Sunday, June 29, 2008

Thomas the Tank Engine vicously attacks boy!

A toddler who broke his leg when a giant Thomas the Tank Engine ball pool collapsed won about $13,000 when his family reached a settlement with The Early Learning Centre, the UK facility where the incident occurred.
The Early Learning Centre had initially offered the parents of the toddler a $30 refund, but no apology, so they sued.

For the whole story, click here

Thursday, June 26, 2008

Lego Secret Vault

Check out this website -, it has a big section of it dedicated to their recent trip to the Lego factory - I am supposing it's in Denmark, since I didn't see a location listed in the article. At this factory, they store one of each and every set that Lego has ever produced - 4,720 of them - from the fifties to today. Check out the article here, which features a nifty video of some of the sets and lots of pictures.

Old Rock Em Sock Em Robots commercial

Found this on YouTube. It kinda goes along with this post about the Marx Toy Museum closing last week.

ASTRA Conference wraps up

I got back last night after attending my first American Specialty Toy Retailers Association (ASTRA) Conference this past week up at Foxwoods, Connecticut. I learned the following things over the past couple of days:

1 - Compared to Toy Fair, the ASTRA show is the hands-down winner. Sure, it's kinda comparing apples to oranges, but the intimate nature of the show, the seminars that addressed specialty retailing, the more relevant manufacturers at the show all made it a better event for me than Toy Fair. Now you're not gonna replace Toy Fair - it is what it is, but ASTRA has done a great job in presenting something that any independent retailer should try to get to.

2 - The seminars were wonderful - easily worth the price of admission in and of themseslves. I attended the opening session with Rick Segal, the web session with Don Hays, the two profit sessions with Al Bates and the closing session with Bob Phibbs. All were on the mark as far as relevance to my situation. I wanted to attend a couple other sessions and had a difficult time choosing between sessions, but ended up attending the sessions I thought I should go to instead of the ones I wanted to go to. Plus, I attended the impromptu ASTRA Mac users group meeting, led by John MacDougall of the Golden Apple Learning Store in Pleasanton, California - which was a nice little breakout meeting to compare notes on using Macs in our businesses.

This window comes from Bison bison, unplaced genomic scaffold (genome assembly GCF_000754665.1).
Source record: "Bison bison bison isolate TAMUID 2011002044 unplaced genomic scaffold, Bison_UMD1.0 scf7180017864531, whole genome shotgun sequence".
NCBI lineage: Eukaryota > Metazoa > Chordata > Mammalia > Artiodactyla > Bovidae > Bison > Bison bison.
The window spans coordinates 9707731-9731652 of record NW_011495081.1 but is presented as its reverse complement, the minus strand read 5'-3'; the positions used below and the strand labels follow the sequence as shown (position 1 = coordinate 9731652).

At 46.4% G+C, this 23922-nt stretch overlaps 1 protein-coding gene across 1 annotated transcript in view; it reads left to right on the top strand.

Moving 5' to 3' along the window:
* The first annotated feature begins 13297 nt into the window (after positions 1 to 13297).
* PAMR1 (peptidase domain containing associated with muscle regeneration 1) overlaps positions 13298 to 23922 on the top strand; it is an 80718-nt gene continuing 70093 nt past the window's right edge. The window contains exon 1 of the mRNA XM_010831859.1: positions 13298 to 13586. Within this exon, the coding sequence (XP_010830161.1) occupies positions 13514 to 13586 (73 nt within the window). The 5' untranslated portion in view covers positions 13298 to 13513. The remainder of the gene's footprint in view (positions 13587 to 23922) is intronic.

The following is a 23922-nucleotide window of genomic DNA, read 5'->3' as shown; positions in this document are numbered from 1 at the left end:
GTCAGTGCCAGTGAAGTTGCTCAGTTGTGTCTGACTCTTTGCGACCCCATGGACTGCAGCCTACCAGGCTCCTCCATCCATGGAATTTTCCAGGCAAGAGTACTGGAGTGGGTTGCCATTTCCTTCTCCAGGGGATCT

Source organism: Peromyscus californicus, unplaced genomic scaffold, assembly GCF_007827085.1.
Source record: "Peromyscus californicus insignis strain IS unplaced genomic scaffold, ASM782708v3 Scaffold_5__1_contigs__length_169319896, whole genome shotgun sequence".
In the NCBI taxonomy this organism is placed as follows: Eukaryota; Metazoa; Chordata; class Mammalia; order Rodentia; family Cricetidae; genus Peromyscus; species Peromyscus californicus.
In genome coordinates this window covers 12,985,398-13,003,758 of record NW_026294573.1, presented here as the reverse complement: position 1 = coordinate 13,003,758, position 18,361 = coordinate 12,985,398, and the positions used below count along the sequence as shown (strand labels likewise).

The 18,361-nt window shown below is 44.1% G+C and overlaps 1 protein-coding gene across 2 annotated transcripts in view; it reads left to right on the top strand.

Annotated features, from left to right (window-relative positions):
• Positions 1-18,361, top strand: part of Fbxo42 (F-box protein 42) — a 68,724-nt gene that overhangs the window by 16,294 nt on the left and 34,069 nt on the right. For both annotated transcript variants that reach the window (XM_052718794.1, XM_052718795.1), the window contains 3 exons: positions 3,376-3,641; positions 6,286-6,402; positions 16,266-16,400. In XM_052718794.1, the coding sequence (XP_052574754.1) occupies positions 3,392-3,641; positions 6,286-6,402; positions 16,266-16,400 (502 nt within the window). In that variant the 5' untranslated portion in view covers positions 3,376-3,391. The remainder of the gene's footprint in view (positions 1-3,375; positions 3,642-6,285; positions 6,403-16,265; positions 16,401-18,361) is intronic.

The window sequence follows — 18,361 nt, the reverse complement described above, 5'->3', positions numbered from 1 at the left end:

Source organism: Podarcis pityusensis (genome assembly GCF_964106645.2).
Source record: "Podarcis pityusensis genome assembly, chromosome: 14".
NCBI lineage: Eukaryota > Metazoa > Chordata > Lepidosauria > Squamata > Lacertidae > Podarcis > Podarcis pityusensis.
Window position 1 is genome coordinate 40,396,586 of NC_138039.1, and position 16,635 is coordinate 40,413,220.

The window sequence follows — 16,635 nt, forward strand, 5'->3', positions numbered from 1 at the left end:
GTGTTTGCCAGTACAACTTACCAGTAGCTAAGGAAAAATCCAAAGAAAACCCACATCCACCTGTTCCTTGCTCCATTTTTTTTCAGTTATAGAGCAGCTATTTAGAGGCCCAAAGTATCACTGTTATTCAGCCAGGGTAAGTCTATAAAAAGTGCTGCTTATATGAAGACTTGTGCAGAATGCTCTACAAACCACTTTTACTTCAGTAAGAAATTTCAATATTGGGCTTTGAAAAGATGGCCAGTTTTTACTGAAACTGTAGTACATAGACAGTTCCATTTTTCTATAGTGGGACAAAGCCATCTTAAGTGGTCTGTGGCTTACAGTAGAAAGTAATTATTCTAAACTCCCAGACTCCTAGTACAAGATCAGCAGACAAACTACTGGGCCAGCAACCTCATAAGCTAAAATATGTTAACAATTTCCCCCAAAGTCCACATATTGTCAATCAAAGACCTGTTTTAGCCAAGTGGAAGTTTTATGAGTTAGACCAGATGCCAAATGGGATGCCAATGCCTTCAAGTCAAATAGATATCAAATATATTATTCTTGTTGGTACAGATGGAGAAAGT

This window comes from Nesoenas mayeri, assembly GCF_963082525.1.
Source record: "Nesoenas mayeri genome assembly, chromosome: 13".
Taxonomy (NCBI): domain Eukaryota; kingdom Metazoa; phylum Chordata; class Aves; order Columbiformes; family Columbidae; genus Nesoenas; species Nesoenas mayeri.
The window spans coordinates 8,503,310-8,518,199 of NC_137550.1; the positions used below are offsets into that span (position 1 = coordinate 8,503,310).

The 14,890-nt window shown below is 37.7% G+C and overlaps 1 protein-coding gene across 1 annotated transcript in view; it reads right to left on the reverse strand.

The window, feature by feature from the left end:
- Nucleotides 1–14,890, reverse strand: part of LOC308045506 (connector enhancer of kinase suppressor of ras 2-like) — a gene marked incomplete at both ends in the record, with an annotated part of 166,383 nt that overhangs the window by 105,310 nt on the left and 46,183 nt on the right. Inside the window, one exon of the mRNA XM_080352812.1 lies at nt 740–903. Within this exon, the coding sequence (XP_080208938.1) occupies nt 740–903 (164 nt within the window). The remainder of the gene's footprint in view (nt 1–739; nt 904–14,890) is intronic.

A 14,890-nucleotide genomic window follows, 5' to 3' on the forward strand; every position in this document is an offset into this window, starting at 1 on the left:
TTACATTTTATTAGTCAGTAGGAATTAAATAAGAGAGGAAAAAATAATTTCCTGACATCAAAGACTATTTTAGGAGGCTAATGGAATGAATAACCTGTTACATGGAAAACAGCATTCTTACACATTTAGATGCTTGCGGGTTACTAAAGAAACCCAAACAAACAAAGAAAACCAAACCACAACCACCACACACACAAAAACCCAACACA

3 - Driving TO Foxwoods at 3:30 am on a Sunday is vastly quicker than driving FROM Foxwoods at 1 pm on a Wednesday afternoon.

Monday, June 23, 2008

Truly Terrible Toys

I present to you the first in an ongoing series of posts identifying what I consider to be 'Truly Terrible Toys.' Remember, it's just my opinion, your results may vary, results not typical, some shrinkage may occur.

Anyhow, my submission for today is the 'Fire Footbag.' Footbag is the generic term for Hackysack (which is a brand name). These folks have come out with the 'Fire Footbag,' a footbag meant to be ignited and kicked around. How does it get flammable? By soaking it in paraffin oil. Then lighting it. Then kicking it. Isn't there a chance that oil might adhere to your shoes, socks and/or you? The answer on their website is "Although very uncommon, certain synthetic fabrics may lite quite easily. Wear only cottons or wool while FireHacking to ensure safety. Shoes do not usally burn, however, shoelaces have been a common casualty." Oh, and the main page lists that these 'extreme' footbags are for "NO PU@%IES - NO POSERS" Ummm...ok....